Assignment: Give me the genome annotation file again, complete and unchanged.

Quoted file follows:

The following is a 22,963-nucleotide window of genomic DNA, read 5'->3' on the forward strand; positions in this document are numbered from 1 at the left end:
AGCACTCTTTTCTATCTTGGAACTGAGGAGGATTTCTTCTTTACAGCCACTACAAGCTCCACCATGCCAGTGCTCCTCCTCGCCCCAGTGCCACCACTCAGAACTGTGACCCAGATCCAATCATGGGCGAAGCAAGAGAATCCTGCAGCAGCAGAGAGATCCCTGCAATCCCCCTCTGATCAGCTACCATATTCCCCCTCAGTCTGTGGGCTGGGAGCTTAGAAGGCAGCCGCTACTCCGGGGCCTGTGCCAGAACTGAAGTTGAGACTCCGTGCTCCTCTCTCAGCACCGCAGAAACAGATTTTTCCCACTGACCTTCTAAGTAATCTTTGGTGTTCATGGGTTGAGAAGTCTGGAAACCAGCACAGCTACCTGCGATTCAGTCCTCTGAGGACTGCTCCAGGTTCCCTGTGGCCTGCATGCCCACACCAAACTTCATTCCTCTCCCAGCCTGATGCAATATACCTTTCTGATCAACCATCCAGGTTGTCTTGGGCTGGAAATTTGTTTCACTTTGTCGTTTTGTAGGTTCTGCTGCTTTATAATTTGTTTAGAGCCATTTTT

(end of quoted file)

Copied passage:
The following is a 22,963-nucleotide window of genomic DNA, read 5'->3' on the forward strand; positions in this document are numbered from 1 at the left end:
AGCACTCTTTTCTATCTTGGAACTGAGGAGGATTTCTTCTTTACAGCCACTACAAGCTCCACCATGCCAGTGCTCCTCCTCGCCCCAGTGCCACCACTCAGAACTGTGACCCAGATCCAATCATGGGCGAAGCAAGAGAATCCTGCAGCAGCAGAGAGATCCCTGCAATCCCCCTCTGATCAGCTACCATATTCCCCCTCAGTCTGTGGGCTGGGAGCTTAGAAGGCAGCCGCTACTCCGGGGCCTGTGCCAGAACTGAAGTTGAGACTCCGTGCTCCTCTCTCAGCACCGCAGAAACAGATTTTTCCCACTGACCTTCTAAGTAATCTTTGGTGTTCATGGGTTGAGAAGTCTGGAAACCAGCACAGCTACCTGCGATTCAGTCCTCTGAGGACTGCTCCAGGTTCCCTGTGGCCTGCATGCCCACACCAAACTTCATTCCTCTCCCAGCCTGATGCAATATACCTTTCTGATCAACCATCCAGGTTGTCTTGGGCTGGAAATTTGTTTCACTTTGTCGTTTTGTAGGTTCTGCTGCTTTATAATTTGTTTAGAGCCATTTTT